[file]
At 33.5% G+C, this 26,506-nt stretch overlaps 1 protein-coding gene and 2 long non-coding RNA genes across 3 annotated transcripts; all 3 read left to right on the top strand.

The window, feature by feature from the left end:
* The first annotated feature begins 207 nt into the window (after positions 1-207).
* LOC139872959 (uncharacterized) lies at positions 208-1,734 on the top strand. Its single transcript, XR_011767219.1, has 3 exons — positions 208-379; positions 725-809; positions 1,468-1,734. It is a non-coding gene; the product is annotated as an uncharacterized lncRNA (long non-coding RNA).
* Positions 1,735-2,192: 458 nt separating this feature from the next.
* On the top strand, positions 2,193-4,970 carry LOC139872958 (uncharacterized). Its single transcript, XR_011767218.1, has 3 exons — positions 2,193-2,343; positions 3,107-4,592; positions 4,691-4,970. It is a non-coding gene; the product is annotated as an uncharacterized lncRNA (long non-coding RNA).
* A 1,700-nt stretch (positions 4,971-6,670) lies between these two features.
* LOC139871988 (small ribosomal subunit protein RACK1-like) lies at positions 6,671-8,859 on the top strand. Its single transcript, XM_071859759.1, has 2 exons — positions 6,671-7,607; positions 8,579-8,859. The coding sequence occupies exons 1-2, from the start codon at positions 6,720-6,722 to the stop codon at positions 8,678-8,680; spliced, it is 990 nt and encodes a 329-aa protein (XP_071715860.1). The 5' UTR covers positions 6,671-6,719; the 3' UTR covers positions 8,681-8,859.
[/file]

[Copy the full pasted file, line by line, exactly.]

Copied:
At 33.5% G+C, this 26,506-nt stretch overlaps 1 protein-coding gene and 2 long non-coding RNA genes across 3 annotated transcripts; all 3 read left to right on the top strand.

The window, feature by feature from the left end:
* The first annotated feature begins 207 nt into the window (after positions 1-207).
* LOC139872959 (uncharacterized) lies at positions 208-1,734 on the top strand. Its single transcript, XR_011767219.1, has 3 exons — positions 208-379; positions 725-809; positions 1,468-1,734. It is a non-coding gene; the product is annotated as an uncharacterized lncRNA (long non-coding RNA).
* Positions 1,735-2,192: 458 nt separating this feature from the next.
* On the top strand, positions 2,193-4,970 carry LOC139872958 (uncharacterized). Its single transcript, XR_011767218.1, has 3 exons — positions 2,193-2,343; positions 3,107-4,592; positions 4,691-4,970. It is a non-coding gene; the product is annotated as an uncharacterized lncRNA (long non-coding RNA).
* A 1,700-nt stretch (positions 4,971-6,670) lies between these two features.
* LOC139871988 (small ribosomal subunit protein RACK1-like) lies at positions 6,671-8,859 on the top strand. Its single transcript, XM_071859759.1, has 2 exons — positions 6,671-7,607; positions 8,579-8,859. The coding sequence occupies exons 1-2, from the start codon at positions 6,720-6,722 to the stop codon at positions 8,678-8,680; spliced, it is 990 nt and encodes a 329-aa protein (XP_071715860.1). The 5' UTR covers positions 6,671-6,719; the 3' UTR covers positions 8,681-8,859.